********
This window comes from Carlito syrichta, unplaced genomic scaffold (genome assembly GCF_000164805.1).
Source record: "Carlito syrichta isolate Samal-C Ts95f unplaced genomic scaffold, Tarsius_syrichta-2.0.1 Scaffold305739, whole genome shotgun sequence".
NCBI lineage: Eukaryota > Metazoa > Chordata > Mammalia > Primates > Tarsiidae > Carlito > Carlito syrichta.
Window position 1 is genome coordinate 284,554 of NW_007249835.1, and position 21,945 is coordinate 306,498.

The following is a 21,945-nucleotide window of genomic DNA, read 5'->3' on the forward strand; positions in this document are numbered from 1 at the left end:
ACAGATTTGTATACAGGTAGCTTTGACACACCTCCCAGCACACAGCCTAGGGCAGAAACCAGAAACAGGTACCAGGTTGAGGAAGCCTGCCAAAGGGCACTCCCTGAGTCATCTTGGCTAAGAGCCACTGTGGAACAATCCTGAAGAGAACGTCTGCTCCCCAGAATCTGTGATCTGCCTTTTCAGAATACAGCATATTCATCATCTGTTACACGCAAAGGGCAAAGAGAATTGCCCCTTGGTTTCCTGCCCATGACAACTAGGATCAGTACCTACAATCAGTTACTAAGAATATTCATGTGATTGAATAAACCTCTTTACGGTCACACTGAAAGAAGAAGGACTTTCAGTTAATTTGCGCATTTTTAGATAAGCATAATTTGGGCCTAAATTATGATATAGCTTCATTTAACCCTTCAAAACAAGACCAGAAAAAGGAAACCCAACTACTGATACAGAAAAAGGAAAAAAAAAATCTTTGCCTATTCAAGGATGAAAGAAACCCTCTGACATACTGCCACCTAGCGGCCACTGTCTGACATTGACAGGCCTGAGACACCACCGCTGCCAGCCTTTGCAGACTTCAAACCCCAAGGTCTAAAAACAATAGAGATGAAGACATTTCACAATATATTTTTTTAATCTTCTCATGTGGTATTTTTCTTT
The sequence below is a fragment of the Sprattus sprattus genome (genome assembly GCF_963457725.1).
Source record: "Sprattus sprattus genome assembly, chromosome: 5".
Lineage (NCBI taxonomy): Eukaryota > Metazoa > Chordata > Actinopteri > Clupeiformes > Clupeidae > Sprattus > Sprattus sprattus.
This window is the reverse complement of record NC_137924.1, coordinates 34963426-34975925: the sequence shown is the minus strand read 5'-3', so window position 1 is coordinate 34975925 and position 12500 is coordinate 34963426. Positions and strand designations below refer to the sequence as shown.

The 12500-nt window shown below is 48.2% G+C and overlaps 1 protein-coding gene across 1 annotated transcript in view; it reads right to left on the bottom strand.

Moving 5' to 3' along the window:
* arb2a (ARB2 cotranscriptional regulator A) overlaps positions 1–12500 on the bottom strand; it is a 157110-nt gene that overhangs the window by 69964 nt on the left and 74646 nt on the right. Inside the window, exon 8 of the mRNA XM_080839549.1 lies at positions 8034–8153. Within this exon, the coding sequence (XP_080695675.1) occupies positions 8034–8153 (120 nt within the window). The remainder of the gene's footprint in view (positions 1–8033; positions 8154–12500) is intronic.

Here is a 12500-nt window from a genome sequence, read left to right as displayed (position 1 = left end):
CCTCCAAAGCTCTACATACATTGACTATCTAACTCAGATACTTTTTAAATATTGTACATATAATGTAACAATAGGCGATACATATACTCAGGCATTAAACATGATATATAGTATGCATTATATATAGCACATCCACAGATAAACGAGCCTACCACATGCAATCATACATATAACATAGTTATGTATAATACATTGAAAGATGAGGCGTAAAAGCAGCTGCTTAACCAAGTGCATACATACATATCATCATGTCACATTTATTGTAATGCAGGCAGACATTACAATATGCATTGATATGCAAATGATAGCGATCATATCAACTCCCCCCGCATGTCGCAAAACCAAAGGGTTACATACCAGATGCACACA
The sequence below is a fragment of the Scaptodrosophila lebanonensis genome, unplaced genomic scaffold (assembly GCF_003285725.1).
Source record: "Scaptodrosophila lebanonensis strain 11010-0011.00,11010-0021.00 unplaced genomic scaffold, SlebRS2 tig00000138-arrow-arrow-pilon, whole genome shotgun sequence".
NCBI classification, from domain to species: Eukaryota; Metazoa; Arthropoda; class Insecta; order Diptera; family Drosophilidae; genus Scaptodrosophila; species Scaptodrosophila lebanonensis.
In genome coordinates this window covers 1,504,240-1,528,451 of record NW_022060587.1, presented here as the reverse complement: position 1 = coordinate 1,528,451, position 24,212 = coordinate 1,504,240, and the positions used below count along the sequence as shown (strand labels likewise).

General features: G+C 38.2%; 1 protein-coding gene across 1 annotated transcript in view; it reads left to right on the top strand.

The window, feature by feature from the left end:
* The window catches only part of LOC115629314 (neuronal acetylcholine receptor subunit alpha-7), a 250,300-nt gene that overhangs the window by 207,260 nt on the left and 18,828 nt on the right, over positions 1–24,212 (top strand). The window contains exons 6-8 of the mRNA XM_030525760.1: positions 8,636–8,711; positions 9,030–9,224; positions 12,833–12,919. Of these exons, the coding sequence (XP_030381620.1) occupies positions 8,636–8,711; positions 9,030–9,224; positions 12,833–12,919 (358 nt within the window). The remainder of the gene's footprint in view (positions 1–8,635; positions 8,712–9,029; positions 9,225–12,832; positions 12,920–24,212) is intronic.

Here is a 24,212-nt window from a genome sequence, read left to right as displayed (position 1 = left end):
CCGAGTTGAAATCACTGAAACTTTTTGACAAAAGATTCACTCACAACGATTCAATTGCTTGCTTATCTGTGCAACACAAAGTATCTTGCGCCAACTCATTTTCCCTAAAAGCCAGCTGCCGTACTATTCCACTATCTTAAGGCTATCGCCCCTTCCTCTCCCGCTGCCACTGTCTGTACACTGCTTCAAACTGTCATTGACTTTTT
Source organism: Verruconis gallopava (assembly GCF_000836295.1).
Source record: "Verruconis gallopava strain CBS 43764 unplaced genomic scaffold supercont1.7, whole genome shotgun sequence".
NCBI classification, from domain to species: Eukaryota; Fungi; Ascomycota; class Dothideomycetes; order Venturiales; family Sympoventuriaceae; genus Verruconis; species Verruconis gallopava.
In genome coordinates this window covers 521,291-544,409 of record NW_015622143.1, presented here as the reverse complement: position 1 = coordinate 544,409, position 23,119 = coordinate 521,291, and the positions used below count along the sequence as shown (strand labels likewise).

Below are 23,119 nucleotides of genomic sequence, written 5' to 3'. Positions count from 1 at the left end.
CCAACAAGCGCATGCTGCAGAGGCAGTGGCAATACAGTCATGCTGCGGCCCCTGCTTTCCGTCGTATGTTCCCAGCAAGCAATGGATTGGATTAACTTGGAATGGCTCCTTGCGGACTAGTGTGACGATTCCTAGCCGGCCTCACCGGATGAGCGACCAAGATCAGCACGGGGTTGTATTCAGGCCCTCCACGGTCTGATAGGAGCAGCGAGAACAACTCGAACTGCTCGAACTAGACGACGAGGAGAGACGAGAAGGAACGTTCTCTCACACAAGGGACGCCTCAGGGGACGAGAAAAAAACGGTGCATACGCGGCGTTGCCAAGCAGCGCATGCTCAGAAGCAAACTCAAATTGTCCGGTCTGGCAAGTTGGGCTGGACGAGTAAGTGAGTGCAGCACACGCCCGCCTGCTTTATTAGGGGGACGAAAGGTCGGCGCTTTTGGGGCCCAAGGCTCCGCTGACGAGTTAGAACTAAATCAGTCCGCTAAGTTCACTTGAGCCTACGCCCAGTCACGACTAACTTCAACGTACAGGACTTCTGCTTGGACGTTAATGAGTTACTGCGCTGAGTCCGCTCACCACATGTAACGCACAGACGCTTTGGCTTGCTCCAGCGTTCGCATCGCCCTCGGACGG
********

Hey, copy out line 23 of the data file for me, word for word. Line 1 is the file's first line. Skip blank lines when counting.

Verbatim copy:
Here is a 24,212-nt window from a genome sequence, read left to right as displayed (position 1 = left end):